This isn't technically a movie. It's a series of five twenty-three minute episodes, which are best watched back to back. So it doesn't have to be watched as a movie, but it's better that way.
The premise: Somewhere in America (or maybe in Canada, where filming took place, but in any case somewhere in the English-speaking world) is a diner. Sitting in a solitary booth in the corner is a man with a notebook. He sits there all day, from the time the diner opens to the time it closes. And all day, people come to him, because they've heard that this man has a gift: he can make whatever you desire happen. But there's a price. Before this man will do something for you, you have to do something for him. It may be something small, or it may be something large, but it will always be something you don't want to do. And until it's done, you must return to him frequently, and keep him appraised of your progress. The series follows the stories of several people and their interactions with the man with the notebook, as they are forced to confront just how far they will go to get what they want.
The plot plays out pretty much as you'd expect: what seems at first to be a series of unrelated vignettes evolves as the storylines converge and overlap. And, yes, a lot of it is predictable. Wish-granter stories are very old, and 99% of what can be done with them has been done. But even old stories can be invigorated by a fresh approach or good execution. The Booth at the End has both, and thus elevates itself above its worn premise magnificently.
Cyna, a friend of mine who I have mentioned before, is always grumbling about books that tell instead of show. This film might make her twitch, because the central conceit -- the camera never leaves the diner, and every scene takes place in The Man's booth -- means that the entire plot is the characters telling The Man what they need or what they've done. It works, though. It gives the production a kind of low-budget indie-film vibe, and transforms what could have been a cheesy morality play into an unflinching, character-driven study of human nature. The actors are all relative unknowns*, but iMDB profiles reveal respectable careers in small film roles and TV, and it shows. With literally the entire series standing on the strength of their performances, they rise to the occasion with top-notch work.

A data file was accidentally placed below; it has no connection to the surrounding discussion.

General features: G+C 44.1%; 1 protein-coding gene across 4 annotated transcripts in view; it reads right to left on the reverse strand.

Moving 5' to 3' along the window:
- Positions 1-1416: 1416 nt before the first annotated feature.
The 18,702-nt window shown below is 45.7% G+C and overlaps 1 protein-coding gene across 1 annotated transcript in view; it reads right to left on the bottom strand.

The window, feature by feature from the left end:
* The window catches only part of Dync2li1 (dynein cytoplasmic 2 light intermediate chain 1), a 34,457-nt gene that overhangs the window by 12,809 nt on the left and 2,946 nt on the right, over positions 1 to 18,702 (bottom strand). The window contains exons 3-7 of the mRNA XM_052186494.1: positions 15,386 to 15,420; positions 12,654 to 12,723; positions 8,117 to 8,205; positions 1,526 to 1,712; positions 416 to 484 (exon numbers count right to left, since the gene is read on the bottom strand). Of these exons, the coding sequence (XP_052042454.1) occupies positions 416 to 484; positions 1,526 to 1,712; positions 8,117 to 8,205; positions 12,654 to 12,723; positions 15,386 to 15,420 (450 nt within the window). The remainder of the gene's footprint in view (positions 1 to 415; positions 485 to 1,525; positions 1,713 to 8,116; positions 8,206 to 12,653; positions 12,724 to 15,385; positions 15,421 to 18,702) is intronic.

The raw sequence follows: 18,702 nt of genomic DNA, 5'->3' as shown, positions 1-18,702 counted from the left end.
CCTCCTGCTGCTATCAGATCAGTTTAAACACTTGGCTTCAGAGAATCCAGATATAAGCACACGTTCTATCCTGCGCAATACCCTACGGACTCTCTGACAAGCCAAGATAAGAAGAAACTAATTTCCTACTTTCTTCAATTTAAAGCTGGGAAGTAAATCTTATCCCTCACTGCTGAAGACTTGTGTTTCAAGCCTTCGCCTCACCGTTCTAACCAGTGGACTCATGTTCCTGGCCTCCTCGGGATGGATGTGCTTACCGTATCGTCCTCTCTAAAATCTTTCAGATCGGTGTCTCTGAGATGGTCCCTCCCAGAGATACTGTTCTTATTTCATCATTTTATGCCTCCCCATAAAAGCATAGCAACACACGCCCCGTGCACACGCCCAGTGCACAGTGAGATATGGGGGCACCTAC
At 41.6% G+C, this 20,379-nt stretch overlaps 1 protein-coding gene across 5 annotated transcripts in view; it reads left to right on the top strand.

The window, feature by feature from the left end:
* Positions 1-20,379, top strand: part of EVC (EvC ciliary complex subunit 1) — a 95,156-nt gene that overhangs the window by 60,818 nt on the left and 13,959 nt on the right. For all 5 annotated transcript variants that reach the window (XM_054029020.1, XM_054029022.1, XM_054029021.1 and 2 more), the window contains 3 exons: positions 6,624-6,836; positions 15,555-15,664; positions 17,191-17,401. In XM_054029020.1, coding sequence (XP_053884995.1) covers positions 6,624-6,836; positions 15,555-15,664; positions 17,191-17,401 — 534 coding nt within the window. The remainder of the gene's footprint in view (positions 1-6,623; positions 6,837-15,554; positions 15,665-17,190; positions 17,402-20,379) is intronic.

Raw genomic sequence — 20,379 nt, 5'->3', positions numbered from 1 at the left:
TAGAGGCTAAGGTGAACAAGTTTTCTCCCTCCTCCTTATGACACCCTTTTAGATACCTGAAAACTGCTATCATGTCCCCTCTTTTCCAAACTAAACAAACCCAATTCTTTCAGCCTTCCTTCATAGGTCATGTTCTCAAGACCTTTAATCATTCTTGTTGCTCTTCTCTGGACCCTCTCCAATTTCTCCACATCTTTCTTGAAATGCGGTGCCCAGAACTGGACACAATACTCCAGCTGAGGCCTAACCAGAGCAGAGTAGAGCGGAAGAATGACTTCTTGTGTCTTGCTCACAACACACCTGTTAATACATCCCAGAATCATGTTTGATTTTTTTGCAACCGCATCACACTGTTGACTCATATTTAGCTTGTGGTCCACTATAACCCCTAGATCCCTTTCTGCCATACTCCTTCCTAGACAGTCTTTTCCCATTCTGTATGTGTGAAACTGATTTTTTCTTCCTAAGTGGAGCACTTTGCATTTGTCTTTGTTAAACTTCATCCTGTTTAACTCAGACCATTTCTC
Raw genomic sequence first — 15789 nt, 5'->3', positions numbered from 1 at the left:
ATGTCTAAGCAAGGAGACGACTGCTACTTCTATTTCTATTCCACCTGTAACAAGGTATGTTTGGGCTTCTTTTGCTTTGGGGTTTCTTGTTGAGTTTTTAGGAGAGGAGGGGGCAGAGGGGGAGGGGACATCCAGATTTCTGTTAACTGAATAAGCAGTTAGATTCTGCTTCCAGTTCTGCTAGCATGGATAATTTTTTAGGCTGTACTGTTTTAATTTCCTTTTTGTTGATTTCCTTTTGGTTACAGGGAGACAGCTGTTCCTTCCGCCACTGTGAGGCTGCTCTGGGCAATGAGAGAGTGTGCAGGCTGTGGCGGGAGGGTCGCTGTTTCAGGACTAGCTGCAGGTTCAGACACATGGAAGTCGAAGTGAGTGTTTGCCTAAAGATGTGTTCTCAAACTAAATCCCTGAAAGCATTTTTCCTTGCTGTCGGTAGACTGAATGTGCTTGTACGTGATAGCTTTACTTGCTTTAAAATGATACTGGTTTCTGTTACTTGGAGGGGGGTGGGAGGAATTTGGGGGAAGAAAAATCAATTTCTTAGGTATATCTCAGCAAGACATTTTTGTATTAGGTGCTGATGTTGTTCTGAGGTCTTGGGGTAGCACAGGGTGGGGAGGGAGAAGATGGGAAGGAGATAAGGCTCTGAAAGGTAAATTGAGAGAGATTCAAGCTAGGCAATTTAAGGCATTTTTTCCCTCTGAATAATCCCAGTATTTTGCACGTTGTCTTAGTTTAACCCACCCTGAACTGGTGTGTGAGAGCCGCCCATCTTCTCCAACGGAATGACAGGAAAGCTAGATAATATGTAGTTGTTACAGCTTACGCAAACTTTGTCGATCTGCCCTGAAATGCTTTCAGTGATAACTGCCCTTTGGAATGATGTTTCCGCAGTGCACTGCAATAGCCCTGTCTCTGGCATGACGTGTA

(*- Well, unknowns to me, but that might very well mean that I know jack shit about actors. Timothy Omudson of Psych is here, and fans of the Twilight films - I know you read my blog - might notice Sarah Clarke (Bella's mom) playing a nun in the midst of a crisis of faith.)
Perhaps the most memorable character in the series is The Man himself. There are a number of stock portrayals of this sort of character: mysterious but ultimately benevolent; manipulative and deceitful; playful trickster-god. Or make him a complete cipher, a living plot device rather than a true character. The Man is none of these. He veers towards one or the other occasionally, but as the stories unfold, we start to realize that The Man is just that: a man. He may make a show of his seeming omniscience sometimes, but in the end he's not omniscient, possibly not even supernatural. He's just another pawn on the board, an intermediary between his clients and who or whatever is truly making the magic happen. His job is a blessing and a curse, to sit in his booth all day and behold the best and worst of humanity.
The Booth at the End was apparently created specifically for Hulu, and is streamed there 100% free and legal. I highly recommend taking two hours to watch them straight through, it's damn fine bit of low-budget film that spotlights a cast with talent far exceeding their fame.